As more and more businesses move away from traditional advertising, some non-media companies are increasingly crossing borders of established publishers’ turf by starting their own digital media content with ‘the works’, including content production and even editorial team!
Last week, the world-renowned hotel-brand, Marriott International Inc., has launched proprietary digital magazine called Marriott Traveler. It is a digital travel publication that aims to be a city-specific resource for travelers. The company sees the platform as a natural extension of its brand — and a way to attract potential hotel guests.
We think this is a good move on Marriot’s part. They acknowledge the need to become storytellers in order for the company to connect with their target market across fragmented digital media. Similar to traditional public relations, the intent of Marriott is to get their unified brand message in front of their audience and consumer at the right time and in the right place. If executed properly, their strategy to stimulate audience through content, will lead their customers through the purchase funnel.
With plans of pooling talents, adapting technology, employing processes and generating well-crafted content, the hotel chain could become the world’s largest digital publisher for travel content — not very far from today.
We now live in a world where content is used as a weapon to steal and hold attention. If one chooses to read an article, he decides to pay the publisher with his precious time and focus his attention on the post, rather than elsewhere. There’s no denying that the information consumers read affects what they think, do and ultimately, what they buy in the end. This is why Marriott didn’t pass up the brilliant idea (amid ‘Travel Billiantly’ campaign) and the rest of the big brands are now rushing to become digital publishers.
When you think about Marriott, the hotel chain, chances are the first word you associate with the brand is not “publisher.” And yet, the company is attempting to rebrand itself as a media entity, in a move that’s emblematic of a broader trend in content marketing.
Marriott on Monday unveiled “Marriott Traveler,” its new digital publication for travel content. Developed by Marriott’s Creative and Content Studio, the magazine will feature city-specific fare with a focus on regional art, music, fashion, wellness, family, food and drink, all curated weekly by staff, digital influencers as well as local experts.
The first edition was a dive into New Orleans, featuring articles with titles like “Art After Dark in New Orleans” and “5 Places to Take Your Little Theater Geek in New Orleans.” Other recent content produced by the hotel company has included virtual reality gimmickry and even a feature film.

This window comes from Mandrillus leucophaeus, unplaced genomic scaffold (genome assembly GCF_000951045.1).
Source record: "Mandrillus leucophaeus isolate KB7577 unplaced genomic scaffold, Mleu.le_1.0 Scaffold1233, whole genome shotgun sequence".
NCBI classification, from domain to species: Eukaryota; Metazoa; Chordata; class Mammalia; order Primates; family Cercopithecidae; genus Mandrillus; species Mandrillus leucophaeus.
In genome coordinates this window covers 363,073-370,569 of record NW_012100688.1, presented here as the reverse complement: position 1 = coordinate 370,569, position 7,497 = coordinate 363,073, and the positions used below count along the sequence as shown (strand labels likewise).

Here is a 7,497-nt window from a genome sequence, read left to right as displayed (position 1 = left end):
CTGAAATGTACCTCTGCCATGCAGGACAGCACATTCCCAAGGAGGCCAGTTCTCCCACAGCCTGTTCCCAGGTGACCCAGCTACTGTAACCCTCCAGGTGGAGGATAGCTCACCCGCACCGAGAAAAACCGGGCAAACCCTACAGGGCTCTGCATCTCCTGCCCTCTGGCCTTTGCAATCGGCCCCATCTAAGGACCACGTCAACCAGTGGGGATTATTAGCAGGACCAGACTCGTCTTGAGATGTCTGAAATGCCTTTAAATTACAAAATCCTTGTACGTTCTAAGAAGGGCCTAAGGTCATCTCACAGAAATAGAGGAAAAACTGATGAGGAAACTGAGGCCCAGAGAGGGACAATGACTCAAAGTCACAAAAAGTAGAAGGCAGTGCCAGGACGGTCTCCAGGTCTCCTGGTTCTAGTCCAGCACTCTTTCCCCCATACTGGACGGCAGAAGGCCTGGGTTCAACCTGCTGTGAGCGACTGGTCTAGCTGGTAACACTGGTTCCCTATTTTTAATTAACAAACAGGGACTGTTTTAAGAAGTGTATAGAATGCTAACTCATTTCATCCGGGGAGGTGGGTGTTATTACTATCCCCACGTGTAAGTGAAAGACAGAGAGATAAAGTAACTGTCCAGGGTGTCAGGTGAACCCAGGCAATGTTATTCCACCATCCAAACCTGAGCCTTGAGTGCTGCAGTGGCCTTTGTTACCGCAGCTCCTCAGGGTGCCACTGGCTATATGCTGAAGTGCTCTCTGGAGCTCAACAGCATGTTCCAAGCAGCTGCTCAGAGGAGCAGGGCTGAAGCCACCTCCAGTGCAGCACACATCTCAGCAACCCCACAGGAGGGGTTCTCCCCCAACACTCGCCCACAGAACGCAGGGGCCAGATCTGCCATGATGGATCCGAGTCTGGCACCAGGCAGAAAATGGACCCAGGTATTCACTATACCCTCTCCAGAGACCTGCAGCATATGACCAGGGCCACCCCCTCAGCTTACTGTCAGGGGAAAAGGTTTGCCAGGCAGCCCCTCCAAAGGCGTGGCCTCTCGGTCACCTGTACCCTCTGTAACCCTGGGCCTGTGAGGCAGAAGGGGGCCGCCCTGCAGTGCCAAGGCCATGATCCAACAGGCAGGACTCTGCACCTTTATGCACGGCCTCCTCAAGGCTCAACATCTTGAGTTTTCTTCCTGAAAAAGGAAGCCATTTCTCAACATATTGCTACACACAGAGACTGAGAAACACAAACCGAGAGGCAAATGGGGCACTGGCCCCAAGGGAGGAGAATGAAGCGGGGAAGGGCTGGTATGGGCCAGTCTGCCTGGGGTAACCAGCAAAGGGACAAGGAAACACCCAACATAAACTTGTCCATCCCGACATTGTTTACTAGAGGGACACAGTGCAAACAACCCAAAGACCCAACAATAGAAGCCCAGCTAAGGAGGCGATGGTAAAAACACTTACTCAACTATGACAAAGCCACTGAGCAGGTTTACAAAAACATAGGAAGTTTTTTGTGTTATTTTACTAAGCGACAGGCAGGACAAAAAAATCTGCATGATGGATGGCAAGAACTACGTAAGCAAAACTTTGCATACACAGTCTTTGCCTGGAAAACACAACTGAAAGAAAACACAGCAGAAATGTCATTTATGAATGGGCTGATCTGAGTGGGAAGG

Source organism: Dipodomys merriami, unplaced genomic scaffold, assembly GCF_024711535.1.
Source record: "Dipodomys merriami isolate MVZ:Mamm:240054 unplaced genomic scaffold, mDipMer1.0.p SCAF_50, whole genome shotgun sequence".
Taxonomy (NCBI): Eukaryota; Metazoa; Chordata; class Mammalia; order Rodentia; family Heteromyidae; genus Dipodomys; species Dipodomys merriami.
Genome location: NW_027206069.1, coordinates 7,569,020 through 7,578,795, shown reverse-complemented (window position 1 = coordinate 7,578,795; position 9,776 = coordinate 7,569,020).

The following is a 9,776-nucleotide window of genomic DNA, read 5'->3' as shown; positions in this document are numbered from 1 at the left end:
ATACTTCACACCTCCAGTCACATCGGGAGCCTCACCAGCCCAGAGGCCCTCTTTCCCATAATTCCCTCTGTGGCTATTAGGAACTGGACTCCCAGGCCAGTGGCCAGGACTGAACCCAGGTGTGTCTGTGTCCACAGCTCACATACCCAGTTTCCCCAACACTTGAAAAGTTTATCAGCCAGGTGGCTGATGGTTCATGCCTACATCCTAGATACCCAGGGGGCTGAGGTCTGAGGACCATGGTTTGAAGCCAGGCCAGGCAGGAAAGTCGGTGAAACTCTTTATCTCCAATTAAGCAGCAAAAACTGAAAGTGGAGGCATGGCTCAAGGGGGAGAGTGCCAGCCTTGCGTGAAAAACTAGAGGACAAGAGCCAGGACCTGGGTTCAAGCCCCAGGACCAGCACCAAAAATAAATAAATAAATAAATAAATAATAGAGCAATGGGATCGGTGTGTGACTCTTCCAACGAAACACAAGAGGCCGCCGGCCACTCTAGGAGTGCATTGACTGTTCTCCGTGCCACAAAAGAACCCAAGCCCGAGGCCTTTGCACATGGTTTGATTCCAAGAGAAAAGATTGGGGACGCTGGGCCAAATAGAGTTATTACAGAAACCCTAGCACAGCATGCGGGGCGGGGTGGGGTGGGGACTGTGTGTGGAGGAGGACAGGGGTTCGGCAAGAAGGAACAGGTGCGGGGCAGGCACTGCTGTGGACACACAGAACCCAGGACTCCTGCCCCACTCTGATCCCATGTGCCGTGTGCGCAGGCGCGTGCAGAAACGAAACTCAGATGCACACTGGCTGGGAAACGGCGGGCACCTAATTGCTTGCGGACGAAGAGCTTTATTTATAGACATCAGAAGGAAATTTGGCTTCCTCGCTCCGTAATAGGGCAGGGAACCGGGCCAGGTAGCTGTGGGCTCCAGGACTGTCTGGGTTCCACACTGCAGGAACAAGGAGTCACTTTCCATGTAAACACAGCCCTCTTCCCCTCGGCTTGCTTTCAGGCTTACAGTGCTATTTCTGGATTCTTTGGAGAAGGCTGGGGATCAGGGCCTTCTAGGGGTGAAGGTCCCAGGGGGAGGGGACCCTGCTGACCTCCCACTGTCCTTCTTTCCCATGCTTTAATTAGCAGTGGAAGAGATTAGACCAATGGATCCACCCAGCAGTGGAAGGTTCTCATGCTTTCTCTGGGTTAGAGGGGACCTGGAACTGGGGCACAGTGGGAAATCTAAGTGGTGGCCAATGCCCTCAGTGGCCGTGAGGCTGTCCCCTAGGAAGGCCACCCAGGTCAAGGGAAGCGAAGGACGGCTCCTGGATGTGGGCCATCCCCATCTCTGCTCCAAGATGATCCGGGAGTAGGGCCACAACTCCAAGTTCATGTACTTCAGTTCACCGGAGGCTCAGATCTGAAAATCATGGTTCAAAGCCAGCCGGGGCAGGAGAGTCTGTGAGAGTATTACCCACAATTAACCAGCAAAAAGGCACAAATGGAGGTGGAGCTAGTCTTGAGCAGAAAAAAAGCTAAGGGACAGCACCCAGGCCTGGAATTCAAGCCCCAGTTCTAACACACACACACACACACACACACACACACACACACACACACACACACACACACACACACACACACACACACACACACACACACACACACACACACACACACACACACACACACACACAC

“Marriott.com is essentially our in-built media platform and will be our content hub,” said David Beebe, Marriott’s vp of content and creative marketing. “We want to use it to provide value to our consumers without directly selling something to them; we want to engage with them on their terms.”
And Marriott is hardly alone in its recent publishing posturing. In November, Airbnb launched its own quarterly magazine, Pineapple. Last month, Starbucks announced that it would be brewing long-form documentaries about social issues apart from its coffee. Red Bull, GE, Amex and Dell are all peddling content alongside their main products.
“Now that traditional media are not the gatekeepers and brands have the resources and technology to get in on the action, why wouldn’t they?” asked Jessica Lee, founder of content-services company Bizzbuzzcontent.
“Marriott and Starbucks are just the start,” said Content Marketing Institute founder Joe Pulizzi. “We are anticipating that in 10 years, the majority of online media (outside of user-generated content) will come from non-media companies.”
The strategy is not without its risks. Verizon folded its Wired-inspired tech lifestyle website SugarString within two months because the company couldn’t articulate where it fit in with the company’s overall marketing goals.
“Most [brands] don’t have the patience to make this happen,” said Pulizzi. “Most brands are seeking immediate rewards — more leads, shorter sales cycles.”
But ask any publisher, and they’ll tell you: Immediate rewards are hard to come by. For a brand to become a legitimate publisher in its own right requires an investment in time, people, workflow, platforms and tools and technology. The content needs to add value to the customers, be pushed out into the correct pipelines consistently and be distributed across the right channels.“Content marketing is a marathon; it’s not a sprint,” said Lisa LaCour, vp of global marketing at content-recommendation platform Outbrain.
“The biggest mistake is thinking that they can do it without busting their silos,” Tosca Fasso, Huge’s director of content strategy, added. “They need to understand that there has to be a fundamental change in the way they do business.”
Since its content studio’s inception in September last year, Marriott has produced a slate of TV shows, Web series and even a feature film. It plans to publish bylined content from a network of writers on the new digital property weekly and has also roped in former journalists and writers for it, including Marc Graser from Variety and freelance travel journalist Wayne Curtis… Read full article on Digiday, here.
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